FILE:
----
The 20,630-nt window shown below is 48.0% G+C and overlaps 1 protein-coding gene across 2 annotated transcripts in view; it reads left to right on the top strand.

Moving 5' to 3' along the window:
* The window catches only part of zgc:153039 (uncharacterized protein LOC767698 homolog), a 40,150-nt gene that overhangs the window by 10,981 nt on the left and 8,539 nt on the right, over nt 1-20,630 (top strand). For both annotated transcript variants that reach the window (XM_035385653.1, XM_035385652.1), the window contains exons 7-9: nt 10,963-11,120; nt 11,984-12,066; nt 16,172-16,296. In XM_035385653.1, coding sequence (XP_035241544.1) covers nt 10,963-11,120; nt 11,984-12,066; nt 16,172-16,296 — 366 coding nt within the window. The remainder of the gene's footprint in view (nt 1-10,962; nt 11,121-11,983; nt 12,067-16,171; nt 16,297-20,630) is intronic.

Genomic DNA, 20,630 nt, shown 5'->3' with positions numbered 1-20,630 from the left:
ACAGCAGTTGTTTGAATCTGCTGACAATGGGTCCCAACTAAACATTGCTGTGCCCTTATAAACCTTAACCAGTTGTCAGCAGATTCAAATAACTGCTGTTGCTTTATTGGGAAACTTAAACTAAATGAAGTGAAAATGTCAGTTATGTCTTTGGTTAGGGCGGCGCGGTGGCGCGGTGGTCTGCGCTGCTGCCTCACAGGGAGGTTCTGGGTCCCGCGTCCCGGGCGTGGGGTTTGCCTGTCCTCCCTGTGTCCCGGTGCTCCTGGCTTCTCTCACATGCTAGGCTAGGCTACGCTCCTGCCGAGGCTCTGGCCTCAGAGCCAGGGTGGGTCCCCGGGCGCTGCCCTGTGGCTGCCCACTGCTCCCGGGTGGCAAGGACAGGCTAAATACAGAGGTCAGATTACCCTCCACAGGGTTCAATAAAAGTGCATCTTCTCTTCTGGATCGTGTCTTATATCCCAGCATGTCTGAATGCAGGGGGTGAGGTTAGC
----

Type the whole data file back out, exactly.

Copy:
The 20,630-nt window shown below is 48.0% G+C and overlaps 1 protein-coding gene across 2 annotated transcripts in view; it reads left to right on the top strand.

Moving 5' to 3' along the window:
* The window catches only part of zgc:153039 (uncharacterized protein LOC767698 homolog), a 40,150-nt gene that overhangs the window by 10,981 nt on the left and 8,539 nt on the right, over nt 1-20,630 (top strand). For both annotated transcript variants that reach the window (XM_035385653.1, XM_035385652.1), the window contains exons 7-9: nt 10,963-11,120; nt 11,984-12,066; nt 16,172-16,296. In XM_035385653.1, coding sequence (XP_035241544.1) covers nt 10,963-11,120; nt 11,984-12,066; nt 16,172-16,296 — 366 coding nt within the window. The remainder of the gene's footprint in view (nt 1-10,962; nt 11,121-11,983; nt 12,067-16,171; nt 16,297-20,630) is intronic.

Genomic DNA, 20,630 nt, shown 5'->3' with positions numbered 1-20,630 from the left:
ACAGCAGTTGTTTGAATCTGCTGACAATGGGTCCCAACTAAACATTGCTGTGCCCTTATAAACCTTAACCAGTTGTCAGCAGATTCAAATAACTGCTGTTGCTTTATTGGGAAACTTAAACTAAATGAAGTGAAAATGTCAGTTATGTCTTTGGTTAGGGCGGCGCGGTGGCGCGGTGGTCTGCGCTGCTGCCTCACAGGGAGGTTCTGGGTCCCGCGTCCCGGGCGTGGGGTTTGCCTGTCCTCCCTGTGTCCCGGTGCTCCTGGCTTCTCTCACATGCTAGGCTAGGCTACGCTCCTGCCGAGGCTCTGGCCTCAGAGCCAGGGTGGGTCCCCGGGCGCTGCCCTGTGGCTGCCCACTGCTCCCGGGTGGCAAGGACAGGCTAAATACAGAGGTCAGATTACCCTCCACAGGGTTCAATAAAAGTGCATCTTCTCTTCTGGATCGTGTCTTATATCCCAGCATGTCTGAATGCAGGGGGTGAGGTTAGC